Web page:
Irish health experts have issued a new warning about the “serious” complications of chickenpox – as cases of hospital admissions doubled in the last year.
About 12 cases of chickenpox have required hospital treatment so far this year, down from just five over the same period in 2021.
And 40 percent of Irish people are unaware of the risks and complications chickenpox can cause, experts fear.
According to HPSC data through April 2, there were two hospitalizations for chickenpox last week.
So far this year 12 people have been hospitalized with the disease, up from five people in the same period last year during the Covid lockdown when children were out of school – a 140 per cent increase.
Chickenpox is a common, highly contagious disease caused by the varicella-zoster virus.
It mainly affects children under the age of 10, but you can get infected with the bug at any age.
Chickenpox can cause an itchy, blistering rash, as well as high temperatures above 100°F (38°C), pain, and loss of appetite.
It can be a serious condition, especially in babies, adults, pregnant women, and people with compromised immune systems.
Professor David Coghlan, a consultant pediatrician, said chickenpox can become a “very serious illness” for some.
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Prof Coghlan said: “What many people don’t know is that, under certain circumstances, chickenpox can become a very serious illness for young children, pregnant women and people with a weakened immune system.
“Complications can include infections on the skin, lung infections or pneumonia, and pregnancy problems, including spreading the infection to an unborn baby.
“While the risks are low among the parents surveyed, the complications caused by chickenpox can be life-changing in some cases.
“In addition, if you have had chickenpox at any point, you are at greater risk of developing shingles later in life.
“This can happen when the immune system is weak and the chickenpox virus reactivates. Information is key when it comes to managing the health and well-being of our family.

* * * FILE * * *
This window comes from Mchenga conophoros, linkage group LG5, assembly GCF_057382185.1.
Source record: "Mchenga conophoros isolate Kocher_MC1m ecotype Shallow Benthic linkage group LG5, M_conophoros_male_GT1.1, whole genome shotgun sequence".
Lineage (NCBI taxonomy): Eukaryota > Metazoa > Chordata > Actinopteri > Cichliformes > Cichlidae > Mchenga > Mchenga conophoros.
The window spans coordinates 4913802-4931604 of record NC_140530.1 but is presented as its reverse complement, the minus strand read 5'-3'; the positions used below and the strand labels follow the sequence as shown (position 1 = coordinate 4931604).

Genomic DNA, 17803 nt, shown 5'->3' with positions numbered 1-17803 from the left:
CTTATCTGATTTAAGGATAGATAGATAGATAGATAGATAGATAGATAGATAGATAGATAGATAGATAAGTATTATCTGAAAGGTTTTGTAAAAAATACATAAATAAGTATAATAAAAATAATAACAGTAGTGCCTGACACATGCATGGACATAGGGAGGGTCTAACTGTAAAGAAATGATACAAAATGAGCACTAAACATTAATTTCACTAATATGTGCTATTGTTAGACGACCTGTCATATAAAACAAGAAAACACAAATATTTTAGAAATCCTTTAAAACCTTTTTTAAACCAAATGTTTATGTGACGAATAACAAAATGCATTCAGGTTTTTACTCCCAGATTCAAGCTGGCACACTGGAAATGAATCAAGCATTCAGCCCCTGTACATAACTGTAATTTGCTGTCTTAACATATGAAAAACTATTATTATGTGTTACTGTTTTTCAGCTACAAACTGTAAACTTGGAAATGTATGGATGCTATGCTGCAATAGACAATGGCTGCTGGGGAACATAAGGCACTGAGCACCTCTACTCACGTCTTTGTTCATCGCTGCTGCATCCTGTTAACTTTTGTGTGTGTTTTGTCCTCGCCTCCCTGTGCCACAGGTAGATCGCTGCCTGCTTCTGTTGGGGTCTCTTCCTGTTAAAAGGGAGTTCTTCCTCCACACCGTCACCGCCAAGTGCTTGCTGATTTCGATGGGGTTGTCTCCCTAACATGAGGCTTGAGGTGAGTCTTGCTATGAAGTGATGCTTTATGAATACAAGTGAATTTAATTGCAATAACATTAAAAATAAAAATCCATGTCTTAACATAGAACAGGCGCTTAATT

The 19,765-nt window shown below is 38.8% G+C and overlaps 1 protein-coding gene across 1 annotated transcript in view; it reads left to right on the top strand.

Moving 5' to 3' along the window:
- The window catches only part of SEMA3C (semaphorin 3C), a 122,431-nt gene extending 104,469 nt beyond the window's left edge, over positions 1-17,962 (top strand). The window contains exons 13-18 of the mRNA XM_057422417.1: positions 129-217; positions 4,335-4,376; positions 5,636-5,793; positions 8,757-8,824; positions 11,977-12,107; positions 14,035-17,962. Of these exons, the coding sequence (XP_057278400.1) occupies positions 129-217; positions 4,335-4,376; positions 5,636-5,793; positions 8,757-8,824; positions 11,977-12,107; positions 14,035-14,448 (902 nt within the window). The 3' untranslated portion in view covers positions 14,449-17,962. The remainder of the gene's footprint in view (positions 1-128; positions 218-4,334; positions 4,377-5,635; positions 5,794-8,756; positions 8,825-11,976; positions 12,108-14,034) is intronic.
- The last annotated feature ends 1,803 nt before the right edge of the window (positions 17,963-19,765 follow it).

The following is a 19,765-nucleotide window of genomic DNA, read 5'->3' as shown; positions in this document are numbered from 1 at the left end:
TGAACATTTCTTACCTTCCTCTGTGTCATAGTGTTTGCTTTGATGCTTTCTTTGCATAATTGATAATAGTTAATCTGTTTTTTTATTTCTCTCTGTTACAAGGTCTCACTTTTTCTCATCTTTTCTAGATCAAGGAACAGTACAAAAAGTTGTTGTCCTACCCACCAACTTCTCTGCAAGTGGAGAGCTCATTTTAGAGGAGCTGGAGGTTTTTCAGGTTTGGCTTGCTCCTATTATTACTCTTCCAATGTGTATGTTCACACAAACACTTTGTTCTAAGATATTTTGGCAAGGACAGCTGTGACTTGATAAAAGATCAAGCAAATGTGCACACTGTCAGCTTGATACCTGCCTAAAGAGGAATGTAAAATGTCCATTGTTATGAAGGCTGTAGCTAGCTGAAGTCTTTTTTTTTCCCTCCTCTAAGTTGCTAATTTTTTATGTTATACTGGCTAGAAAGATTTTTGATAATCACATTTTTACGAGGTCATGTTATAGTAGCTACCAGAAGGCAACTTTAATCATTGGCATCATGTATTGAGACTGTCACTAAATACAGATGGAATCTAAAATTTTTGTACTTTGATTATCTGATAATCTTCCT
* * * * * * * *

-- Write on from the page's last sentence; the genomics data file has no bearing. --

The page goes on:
“Speak directly to a GP or healthcare professional to get all the facts you need to decide what’s best for your family.”
Chickenpox starts with red spots. They can appear anywhere on the body. They become extremely itchy after about 12 to 14 hours.
Some other symptoms may develop before or after the pimples, including temperatures of 100ºF (38ºC), pain, and general malaise and loss of appetite.
The HSE offers chickenpox vaccine, but not as part of routine childhood vaccinations.
People can pay to get the vaccine from their GP and it can be given to anyone over 12 months.
New research has shown that 60 percent of people said they had some awareness of the risks associated with chickenpox.
According to the study, carried out by Ipsos on behalf of MSD Ireland, 40 percent of people did not feel aware of the risks and complications that the virus can cause.
The research also showed that it takes an average parent three days annual leave to look after a sick child with chickenpox.
While 30 percent of parents said their child needed ten days or more off school to recover from the illness.
Two in three Irish households have experienced chickenpox directly, with two in five respondents having passed the virus to other siblings or relatives.
It has been estimated that nearly two out of every five cases of chickenpox were picked up in a preschool setting.
The family doctor Dr. Laura Lenihan said the results showed that “there is a need” to raise awareness about chickenpox and its impact on family life.
dr Lenihan said: “Chickenpox is one of many preventable diseases that families, schools and our community health services encounter every year.
“With the massive strain on our healthcare system, we should all be looking at ways to alleviate that pressure and ensure preventable diseases like chickenpox don’t make the problem worse.
“This cannot be achieved without greater awareness of chickenpox and the potential impact it can have on our households in the first place and that is something we cannot become complacent about as we are still dealing with Covid in our healthcare facilities -19 finish.”
https://www.thesun.ie/health/8619374/urgent-chickenpox-complications-warning-serious-symptoms-ireland/ Irish chickenpox urgent warning of ‘serious’ complications